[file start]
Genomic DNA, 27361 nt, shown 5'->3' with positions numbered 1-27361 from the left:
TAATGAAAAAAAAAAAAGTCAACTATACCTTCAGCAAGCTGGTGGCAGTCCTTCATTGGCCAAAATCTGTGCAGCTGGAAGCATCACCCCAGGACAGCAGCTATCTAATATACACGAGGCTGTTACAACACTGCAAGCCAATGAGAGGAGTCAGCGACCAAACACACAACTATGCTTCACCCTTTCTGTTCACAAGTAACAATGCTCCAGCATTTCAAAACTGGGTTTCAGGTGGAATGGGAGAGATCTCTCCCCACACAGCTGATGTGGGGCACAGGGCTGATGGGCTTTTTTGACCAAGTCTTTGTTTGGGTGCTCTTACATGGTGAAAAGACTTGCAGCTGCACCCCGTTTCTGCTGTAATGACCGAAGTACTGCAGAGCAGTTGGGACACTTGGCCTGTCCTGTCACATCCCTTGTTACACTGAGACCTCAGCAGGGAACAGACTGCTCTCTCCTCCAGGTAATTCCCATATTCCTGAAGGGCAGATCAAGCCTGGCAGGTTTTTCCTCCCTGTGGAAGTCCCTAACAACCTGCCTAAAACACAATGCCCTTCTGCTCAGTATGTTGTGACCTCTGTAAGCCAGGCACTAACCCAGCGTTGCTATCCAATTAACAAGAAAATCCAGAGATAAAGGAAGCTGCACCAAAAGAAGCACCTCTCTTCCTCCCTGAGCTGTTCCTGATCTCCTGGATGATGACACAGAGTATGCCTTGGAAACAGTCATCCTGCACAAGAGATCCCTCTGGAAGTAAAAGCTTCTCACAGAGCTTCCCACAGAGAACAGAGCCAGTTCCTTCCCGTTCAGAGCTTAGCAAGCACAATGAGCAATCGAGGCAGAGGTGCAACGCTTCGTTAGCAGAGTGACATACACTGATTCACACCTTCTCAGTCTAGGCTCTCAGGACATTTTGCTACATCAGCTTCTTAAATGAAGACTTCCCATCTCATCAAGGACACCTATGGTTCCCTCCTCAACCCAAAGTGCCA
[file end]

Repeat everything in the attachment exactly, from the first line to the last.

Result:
Genomic DNA, 27361 nt, shown 5'->3' with positions numbered 1-27361 from the left:
TAATGAAAAAAAAAAAAGTCAACTATACCTTCAGCAAGCTGGTGGCAGTCCTTCATTGGCCAAAATCTGTGCAGCTGGAAGCATCACCCCAGGACAGCAGCTATCTAATATACACGAGGCTGTTACAACACTGCAAGCCAATGAGAGGAGTCAGCGACCAAACACACAACTATGCTTCACCCTTTCTGTTCACAAGTAACAATGCTCCAGCATTTCAAAACTGGGTTTCAGGTGGAATGGGAGAGATCTCTCCCCACACAGCTGATGTGGGGCACAGGGCTGATGGGCTTTTTTGACCAAGTCTTTGTTTGGGTGCTCTTACATGGTGAAAAGACTTGCAGCTGCACCCCGTTTCTGCTGTAATGACCGAAGTACTGCAGAGCAGTTGGGACACTTGGCCTGTCCTGTCACATCCCTTGTTACACTGAGACCTCAGCAGGGAACAGACTGCTCTCTCCTCCAGGTAATTCCCATATTCCTGAAGGGCAGATCAAGCCTGGCAGGTTTTTCCTCCCTGTGGAAGTCCCTAACAACCTGCCTAAAACACAATGCCCTTCTGCTCAGTATGTTGTGACCTCTGTAAGCCAGGCACTAACCCAGCGTTGCTATCCAATTAACAAGAAAATCCAGAGATAAAGGAAGCTGCACCAAAAGAAGCACCTCTCTTCCTCCCTGAGCTGTTCCTGATCTCCTGGATGATGACACAGAGTATGCCTTGGAAACAGTCATCCTGCACAAGAGATCCCTCTGGAAGTAAAAGCTTCTCACAGAGCTTCCCACAGAGAACAGAGCCAGTTCCTTCCCGTTCAGAGCTTAGCAAGCACAATGAGCAATCGAGGCAGAGGTGCAACGCTTCGTTAGCAGAGTGACATACACTGATTCACACCTTCTCAGTCTAGGCTCTCAGGACATTTTGCTACATCAGCTTCTTAAATGAAGACTTCCCATCTCATCAAGGACACCTATGGTTCCCTCCTCAACCCAAAGTGCCA